Trump – No Deadline On Trade Deal; Risk Dumps

Market Drivers December 3, 2019
RBA stays on hold Aussie rallies
Cable inches higher on better polls
Nikkei 1.01% Dax 0.687%
UST 10Y 1.85%
Oil $58/bbl
Gold $1455/oz
BTCUSD $7327

Europe and Asia:
AU AUD RBA on hold

North America:
No Data

An impromptu press conference by President Trump turned into a massive risk-off event when he casually mentioned that he had no deadline for Phase 1 trade deal with China and could wait until after the election if need be.

Equities immediately dumped on the news taking USD/JPY lower as the pair dropped below the 109.00 figure on the news. President Trump’s nonchalance caught the market off guard as investors were under the impression that trade talks were almost at the completion phase.

If Trump’s statements are true rather than mere rhetoric then they suggest that there is a very real possibility that the next set of US tariffs due December 15th could go into effect which would greatly undermine sentiment and could trigger a major selloff in risk assets.

The news also comes against the backdrop of weak US economic data. Yesterday’s US ISM Manufacturing gauge disappointed the market remaining near the 48 reading, Chinese PMI, in contrast, were able to climb above the 50 boom/bust level last month.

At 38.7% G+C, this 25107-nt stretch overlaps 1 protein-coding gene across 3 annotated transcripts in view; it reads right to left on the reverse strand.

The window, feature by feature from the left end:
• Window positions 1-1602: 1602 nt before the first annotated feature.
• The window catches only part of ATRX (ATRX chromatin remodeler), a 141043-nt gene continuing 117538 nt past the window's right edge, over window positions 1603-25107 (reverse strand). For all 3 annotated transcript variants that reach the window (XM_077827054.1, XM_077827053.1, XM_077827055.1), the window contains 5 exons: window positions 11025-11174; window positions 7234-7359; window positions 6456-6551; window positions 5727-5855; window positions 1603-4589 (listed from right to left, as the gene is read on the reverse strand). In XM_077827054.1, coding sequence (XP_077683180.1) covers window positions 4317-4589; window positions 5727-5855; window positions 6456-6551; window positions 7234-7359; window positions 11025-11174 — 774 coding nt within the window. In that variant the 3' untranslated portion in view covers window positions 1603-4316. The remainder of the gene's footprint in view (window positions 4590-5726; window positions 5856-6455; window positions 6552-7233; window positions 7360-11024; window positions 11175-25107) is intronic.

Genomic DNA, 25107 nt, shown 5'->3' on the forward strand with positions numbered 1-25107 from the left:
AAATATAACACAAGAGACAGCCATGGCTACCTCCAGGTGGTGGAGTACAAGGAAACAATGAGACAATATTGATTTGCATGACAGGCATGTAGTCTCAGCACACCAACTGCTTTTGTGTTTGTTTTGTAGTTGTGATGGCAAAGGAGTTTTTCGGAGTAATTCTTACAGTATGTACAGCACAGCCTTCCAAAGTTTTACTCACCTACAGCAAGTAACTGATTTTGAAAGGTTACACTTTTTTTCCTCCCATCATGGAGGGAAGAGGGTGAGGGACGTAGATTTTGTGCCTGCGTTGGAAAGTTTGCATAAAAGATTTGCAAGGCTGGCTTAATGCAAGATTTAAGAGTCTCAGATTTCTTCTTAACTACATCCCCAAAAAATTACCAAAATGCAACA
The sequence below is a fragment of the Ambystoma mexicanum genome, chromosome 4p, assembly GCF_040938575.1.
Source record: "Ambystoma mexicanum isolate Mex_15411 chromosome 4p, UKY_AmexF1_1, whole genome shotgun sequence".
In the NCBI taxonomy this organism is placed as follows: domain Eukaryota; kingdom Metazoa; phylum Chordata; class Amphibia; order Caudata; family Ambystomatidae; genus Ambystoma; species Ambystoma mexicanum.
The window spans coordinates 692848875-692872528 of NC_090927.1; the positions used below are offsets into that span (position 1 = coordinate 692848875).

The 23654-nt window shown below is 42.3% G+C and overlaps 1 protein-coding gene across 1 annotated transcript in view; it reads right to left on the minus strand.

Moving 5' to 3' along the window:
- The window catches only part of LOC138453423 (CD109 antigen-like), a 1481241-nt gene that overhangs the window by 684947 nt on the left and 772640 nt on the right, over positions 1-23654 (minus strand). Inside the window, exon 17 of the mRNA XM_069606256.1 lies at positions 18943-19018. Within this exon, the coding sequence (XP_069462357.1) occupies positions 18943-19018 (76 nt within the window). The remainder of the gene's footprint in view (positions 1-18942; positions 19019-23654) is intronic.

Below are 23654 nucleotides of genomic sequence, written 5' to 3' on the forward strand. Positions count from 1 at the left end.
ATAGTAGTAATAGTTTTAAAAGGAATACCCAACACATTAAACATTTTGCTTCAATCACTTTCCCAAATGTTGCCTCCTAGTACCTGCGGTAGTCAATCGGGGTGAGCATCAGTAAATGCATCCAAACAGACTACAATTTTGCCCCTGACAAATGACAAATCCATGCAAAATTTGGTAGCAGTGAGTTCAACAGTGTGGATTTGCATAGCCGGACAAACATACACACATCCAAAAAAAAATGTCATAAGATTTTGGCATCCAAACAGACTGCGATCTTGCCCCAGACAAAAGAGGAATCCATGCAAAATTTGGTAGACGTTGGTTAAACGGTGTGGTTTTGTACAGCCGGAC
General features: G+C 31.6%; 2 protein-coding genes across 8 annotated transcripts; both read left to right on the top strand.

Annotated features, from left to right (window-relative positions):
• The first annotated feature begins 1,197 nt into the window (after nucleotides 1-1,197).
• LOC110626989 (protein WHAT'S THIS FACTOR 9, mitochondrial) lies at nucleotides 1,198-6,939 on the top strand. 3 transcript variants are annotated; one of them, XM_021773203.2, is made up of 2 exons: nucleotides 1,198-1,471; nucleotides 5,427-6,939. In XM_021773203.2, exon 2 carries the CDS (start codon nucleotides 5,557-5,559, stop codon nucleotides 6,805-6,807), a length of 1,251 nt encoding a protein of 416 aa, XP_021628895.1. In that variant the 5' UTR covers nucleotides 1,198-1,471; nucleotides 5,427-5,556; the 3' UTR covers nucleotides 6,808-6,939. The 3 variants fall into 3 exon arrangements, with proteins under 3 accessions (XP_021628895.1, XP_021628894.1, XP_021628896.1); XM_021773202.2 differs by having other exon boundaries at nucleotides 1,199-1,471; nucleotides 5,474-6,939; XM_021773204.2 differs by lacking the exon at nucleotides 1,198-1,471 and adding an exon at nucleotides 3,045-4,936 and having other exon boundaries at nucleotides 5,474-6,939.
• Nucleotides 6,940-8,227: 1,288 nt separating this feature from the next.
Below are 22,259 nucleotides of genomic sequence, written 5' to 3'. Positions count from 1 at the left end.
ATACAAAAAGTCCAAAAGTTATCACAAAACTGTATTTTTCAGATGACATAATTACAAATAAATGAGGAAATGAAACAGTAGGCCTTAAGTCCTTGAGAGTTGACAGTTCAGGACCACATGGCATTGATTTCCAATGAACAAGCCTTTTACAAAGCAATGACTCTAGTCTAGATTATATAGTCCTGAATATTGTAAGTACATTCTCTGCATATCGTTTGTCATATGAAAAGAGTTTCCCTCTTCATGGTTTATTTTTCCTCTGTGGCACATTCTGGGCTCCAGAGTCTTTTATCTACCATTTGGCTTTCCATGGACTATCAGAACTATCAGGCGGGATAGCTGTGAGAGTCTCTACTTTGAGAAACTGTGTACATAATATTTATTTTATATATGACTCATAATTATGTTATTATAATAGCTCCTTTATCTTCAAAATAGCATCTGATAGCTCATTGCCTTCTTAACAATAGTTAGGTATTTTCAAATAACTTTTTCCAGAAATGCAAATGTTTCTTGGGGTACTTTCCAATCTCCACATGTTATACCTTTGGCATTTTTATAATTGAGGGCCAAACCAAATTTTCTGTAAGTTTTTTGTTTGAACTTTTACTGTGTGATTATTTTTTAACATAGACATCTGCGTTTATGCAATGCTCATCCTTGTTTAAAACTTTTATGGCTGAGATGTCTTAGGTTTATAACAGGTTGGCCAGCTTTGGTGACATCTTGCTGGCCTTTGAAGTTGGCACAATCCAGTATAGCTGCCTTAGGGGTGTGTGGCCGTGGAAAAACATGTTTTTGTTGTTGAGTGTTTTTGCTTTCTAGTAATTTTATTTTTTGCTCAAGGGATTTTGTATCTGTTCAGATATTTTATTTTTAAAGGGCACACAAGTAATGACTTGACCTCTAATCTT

It’s still unclear if two sides are willing to engage in a war of attrition, but the markets are certainly priced for the opposite scenario. Some of the biggest beneficiaries of the recent risk rally have been the antipodeans with kiwi especially strong since the start of the week. Investors have flocked to the commodity dollars on the assumption that a thaw in US-China trade relations would preserve the positive yields on the currencies keeping both RBNZ and RBA on the sideline for the foreseeable future.

Indeed last night’s RBA statement was relatively sanguine noting that, “After a soft patch in the second half of last year, the Australian economy appears to have reached a gentle turning point.” That view could quickly change, however, if risk assets decline further and erode confidence in the already shaky housing market. Australian data continues to show weakness as do the number from New Zealand and we wonder if the markets may have greatly overestimated the risk rally.

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